The Center for Connected Health Policy (CCHP) is a nonprofit, nonpartisan organization working to maximize telehealth’s ability to improve health outcomes, care delivery, and cost effectiveness.

CCHP Newsroom

  • Telemedicine: Reimbursement in fee-for-service, quality models

    Urology Times

    Payment under a risk management system or alternative payment model is based on an overall cost borne by the group or institution receiving the contract. A focus on overall costs borne by the caregiving group will have to include at least some focus on outcomes under the majority of payment systems that have appeared under this model.In these models, if telemedicine proves to be cheaper to provide and can demonstrate at least clinical equivalence, it is hard to envision that groups will not adopt telemedicine to the greatest extent allowed. Groups are already using telephone triage and follow-up to ensure compliance with prescribed treatment.These groups will be forced to some degree to prove the efficacy of the services provided. Collecting data on what works and how much can be provided in an effort to grow the services provided with lower expenses will be important for marketing, patient buy-in, and safety measures. 


  • The Timely Promise of Telehealth

    University of South Carolina

    Your 2-year-old wakes up feverishly hot with a chest rash — early Sunday morning when the pediatrician’s office is closed. But after answering a few questions online from a health care professional and texting a photo of the rash, a diagnosis is made and a prescription dispensed. Welcome to SmartExam, a service offered by Palmetto Health-USC Medical Group and one of several examples of telehealth’s arrival on the health care scene. In addition to 24/7 health care consults, the power of broadband is making its way into health education, psychiatric evaluation and stroke assessment. It’s one of the many ways clinical faculty at the University of South Carolina are using technology and innovation to change the way health care is delivered and improve the wellbeing of the state’s rural population. “Telehealth is changing the lives of patients and health care providers, allowing more collaborations and partnerships in real time to improve overall health and quality of life,” says Dr. Meera Narasimhan, professor and chair of clinical neuropsychiatry and behavioral science and associate provost for health sciences at the University of South Carolina.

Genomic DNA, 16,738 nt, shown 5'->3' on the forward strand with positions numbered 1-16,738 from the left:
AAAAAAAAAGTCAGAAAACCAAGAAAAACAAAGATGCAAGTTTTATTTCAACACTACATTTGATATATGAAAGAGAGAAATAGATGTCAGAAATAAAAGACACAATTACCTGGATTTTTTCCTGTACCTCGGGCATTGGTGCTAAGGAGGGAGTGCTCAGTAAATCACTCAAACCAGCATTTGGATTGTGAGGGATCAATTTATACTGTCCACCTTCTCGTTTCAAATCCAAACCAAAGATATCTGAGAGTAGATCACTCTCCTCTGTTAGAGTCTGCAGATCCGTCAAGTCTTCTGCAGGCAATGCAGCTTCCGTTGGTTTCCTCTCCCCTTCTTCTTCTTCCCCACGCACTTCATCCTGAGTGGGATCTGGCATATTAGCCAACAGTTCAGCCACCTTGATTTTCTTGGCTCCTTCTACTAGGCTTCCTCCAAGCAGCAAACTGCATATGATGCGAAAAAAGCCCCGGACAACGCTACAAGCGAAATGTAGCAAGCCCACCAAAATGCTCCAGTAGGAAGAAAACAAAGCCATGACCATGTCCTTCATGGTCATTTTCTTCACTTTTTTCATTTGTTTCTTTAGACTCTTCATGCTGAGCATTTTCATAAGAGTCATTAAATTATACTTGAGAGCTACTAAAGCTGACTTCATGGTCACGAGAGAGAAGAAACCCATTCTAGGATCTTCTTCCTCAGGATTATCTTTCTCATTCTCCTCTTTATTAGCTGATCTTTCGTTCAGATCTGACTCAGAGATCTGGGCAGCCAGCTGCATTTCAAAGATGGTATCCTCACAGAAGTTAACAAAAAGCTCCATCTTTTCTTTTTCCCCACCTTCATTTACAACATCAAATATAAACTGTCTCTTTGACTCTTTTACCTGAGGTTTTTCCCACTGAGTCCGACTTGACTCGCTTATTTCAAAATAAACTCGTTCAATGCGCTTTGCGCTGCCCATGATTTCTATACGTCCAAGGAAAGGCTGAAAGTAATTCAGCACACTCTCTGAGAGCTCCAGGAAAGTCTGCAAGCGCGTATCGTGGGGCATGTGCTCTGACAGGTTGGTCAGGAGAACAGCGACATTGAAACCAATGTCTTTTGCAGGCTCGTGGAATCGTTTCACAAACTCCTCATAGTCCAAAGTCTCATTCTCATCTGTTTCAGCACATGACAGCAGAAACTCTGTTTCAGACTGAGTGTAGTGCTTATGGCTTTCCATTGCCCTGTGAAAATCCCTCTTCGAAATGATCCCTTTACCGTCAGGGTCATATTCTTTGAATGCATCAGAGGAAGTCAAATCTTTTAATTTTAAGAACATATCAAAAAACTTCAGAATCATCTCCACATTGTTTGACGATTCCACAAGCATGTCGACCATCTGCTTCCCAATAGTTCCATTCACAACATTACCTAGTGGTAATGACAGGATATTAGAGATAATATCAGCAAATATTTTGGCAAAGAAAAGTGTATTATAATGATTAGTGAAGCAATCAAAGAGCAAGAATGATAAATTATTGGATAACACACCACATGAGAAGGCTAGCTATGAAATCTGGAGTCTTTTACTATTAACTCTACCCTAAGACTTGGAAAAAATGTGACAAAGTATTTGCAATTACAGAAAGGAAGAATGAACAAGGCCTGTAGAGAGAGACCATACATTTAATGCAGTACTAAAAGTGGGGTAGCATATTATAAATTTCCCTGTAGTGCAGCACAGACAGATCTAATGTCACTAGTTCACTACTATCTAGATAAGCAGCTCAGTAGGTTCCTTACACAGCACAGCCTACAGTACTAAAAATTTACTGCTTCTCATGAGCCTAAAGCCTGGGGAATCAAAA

• Telemedicine Saves Patients Time, Money

    University of California, Davis

    As a national leader in the use of telemedicine — broadly defined as videoconferencing between patients and clinicians in different geographic locations — UC Davis analyzed its own clinical records over the past 18 years to precisely measure the benefits of enabling patients to remain in their hometowns while meeting with physicians working at the university’s Sacramento campus. According to the researchers, by using telemedicine for clinical appointments and consultations, its patients avoided travel distances that totaled more than 5 million miles. Those patients also saved nearly nine years of travel time and about $3 million in travel costs. Savings estimates were based on patient travel to a telemedicine center near their home compared to the travel that would have been required had they come to UC Davis Health in Sacramento for care. The study also calculated the amount of greenhouse emissions that were likely avoided by reduced miles driven.